Curtis and Kaylee Campbell had been planning to take their daughters Marsha, 10, and Aileen, 8, to the site of Martin Luther King's famous "I Have a Dream" speech for its 50th anniversary in 2013.
But when the Campbells realized that their late summer trip from their Arlington home to nearby Mt. Rainier would take them right through D.C. on today's 47th anniversary date, they decided to stop by the Lincoln Memorial, where they were surprised and deeply moved by what they found--a throng of thousands, gathered to pledge themselves to "Restore Honor" to King's legacy.
"I knew the Obama presidency had marked a shift in racial thinking, but I was so pleased to see first-hand how much things have really changed in the last 47 years," Curtis Campbell said. "There were actually more white people out there than black people!"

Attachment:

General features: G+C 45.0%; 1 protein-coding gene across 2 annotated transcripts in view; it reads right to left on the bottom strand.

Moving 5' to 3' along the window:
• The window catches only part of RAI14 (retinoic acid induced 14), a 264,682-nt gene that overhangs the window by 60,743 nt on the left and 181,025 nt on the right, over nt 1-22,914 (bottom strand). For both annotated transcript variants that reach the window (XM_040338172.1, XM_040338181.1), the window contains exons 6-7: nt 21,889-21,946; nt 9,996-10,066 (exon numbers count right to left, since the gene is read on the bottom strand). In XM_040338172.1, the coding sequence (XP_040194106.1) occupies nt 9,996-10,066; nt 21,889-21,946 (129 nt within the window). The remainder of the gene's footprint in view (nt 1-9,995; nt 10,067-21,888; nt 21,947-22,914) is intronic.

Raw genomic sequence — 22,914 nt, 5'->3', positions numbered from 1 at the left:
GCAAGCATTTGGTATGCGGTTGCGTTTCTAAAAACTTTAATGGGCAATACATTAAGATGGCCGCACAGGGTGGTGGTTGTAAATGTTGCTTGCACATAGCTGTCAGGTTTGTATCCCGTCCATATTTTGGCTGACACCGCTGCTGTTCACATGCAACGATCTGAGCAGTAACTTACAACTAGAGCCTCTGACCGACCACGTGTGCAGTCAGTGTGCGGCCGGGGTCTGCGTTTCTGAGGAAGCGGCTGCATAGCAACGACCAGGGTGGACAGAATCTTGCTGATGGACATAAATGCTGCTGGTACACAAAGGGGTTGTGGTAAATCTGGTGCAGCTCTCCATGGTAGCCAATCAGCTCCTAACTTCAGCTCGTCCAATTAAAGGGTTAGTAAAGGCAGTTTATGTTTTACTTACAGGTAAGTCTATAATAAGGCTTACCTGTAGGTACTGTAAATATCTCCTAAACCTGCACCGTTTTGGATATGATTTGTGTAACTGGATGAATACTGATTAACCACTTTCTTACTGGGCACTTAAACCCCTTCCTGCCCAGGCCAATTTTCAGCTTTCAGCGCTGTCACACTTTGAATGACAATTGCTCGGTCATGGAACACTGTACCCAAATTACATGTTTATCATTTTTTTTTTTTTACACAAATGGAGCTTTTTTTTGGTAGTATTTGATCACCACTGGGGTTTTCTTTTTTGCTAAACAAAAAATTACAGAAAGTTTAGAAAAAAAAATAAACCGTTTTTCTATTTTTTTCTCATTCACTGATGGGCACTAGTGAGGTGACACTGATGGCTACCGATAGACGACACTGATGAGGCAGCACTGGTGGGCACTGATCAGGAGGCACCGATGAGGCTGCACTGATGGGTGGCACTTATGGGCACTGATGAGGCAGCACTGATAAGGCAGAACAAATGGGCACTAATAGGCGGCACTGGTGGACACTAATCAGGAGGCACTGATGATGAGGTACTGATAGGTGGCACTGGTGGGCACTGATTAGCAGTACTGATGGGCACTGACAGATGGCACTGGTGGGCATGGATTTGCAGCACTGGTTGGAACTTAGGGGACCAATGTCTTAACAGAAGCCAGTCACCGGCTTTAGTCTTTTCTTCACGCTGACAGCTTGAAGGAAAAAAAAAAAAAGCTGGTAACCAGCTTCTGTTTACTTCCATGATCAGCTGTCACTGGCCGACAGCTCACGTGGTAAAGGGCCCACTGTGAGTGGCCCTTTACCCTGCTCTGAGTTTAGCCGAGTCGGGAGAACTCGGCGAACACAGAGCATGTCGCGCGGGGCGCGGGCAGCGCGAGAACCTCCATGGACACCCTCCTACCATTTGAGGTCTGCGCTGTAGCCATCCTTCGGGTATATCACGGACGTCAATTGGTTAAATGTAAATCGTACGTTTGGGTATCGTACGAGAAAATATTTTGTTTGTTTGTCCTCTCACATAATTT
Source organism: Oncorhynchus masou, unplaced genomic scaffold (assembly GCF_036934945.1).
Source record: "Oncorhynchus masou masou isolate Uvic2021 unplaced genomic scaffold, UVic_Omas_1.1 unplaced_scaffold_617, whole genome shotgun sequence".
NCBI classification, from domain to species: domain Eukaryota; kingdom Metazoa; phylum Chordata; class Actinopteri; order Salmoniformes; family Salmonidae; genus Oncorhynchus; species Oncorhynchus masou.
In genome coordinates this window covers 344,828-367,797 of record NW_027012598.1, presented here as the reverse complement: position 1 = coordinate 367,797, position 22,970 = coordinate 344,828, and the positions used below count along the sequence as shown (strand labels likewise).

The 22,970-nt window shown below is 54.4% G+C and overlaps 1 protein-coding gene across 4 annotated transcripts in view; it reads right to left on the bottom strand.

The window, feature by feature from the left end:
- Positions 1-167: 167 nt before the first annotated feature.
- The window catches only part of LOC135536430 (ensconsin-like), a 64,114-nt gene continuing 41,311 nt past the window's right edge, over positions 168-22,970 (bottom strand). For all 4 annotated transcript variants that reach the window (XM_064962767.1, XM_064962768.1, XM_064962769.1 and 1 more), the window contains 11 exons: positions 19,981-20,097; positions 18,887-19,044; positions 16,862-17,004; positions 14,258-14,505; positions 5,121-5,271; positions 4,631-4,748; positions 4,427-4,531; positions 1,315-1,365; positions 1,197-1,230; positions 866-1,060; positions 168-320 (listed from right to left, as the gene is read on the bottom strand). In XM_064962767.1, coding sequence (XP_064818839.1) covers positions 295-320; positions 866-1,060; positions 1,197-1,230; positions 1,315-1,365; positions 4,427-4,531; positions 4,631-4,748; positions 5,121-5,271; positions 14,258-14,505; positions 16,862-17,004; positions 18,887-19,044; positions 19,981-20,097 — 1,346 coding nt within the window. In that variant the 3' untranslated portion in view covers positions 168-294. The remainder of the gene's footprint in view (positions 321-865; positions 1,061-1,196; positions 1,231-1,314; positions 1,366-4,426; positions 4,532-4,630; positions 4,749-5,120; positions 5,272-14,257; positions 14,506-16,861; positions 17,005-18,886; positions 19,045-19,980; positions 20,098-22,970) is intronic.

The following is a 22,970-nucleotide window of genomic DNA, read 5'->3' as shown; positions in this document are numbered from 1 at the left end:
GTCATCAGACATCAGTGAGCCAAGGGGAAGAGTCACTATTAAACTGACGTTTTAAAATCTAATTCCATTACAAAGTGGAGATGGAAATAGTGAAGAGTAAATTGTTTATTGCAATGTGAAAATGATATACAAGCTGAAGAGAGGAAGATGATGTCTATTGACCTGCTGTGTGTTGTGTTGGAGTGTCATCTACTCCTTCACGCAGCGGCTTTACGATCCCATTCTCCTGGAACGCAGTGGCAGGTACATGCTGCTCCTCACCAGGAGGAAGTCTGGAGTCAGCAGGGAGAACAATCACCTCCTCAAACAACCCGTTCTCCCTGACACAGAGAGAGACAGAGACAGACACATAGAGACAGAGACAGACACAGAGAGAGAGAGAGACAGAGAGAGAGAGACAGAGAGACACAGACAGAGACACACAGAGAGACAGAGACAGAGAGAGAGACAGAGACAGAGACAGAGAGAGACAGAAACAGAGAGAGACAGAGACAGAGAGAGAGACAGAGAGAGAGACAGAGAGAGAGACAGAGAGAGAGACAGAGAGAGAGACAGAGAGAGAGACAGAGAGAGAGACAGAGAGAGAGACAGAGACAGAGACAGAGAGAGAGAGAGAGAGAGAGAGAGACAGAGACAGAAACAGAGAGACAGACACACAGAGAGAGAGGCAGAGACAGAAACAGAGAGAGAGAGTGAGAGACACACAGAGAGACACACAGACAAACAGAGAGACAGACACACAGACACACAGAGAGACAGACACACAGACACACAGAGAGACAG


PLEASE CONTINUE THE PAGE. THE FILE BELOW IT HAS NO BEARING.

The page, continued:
Campbell paused for a moment to reflect. "Come to think of it, I don't remember seeing any other black people."
Campbell said the day's messages of hope, charity, and the need to turn "back to God" sounded like logical extensions to King's words.
"When Glenn Beck says we've 'wandered in darkness,' he's also renewing King's dream of forging forth to the Promised Land," Campbell surmised. "Who knew Martin Luther King would turn out to be the black Glenn Beck?"
The Campbells had gathered literature from the NRA, Americans for Truth and the National Black Republican Association before learning that a separate "Reclaim the Dream" rally was being held by Reverend Al Sharpton and the NAACP across town. But by then they had already subscribed to the notion that Sharpton was anti-Jewish and anti-Mormon and the NAACP was perpetuating racism by keeping the word "colored" in its 100-year-old name.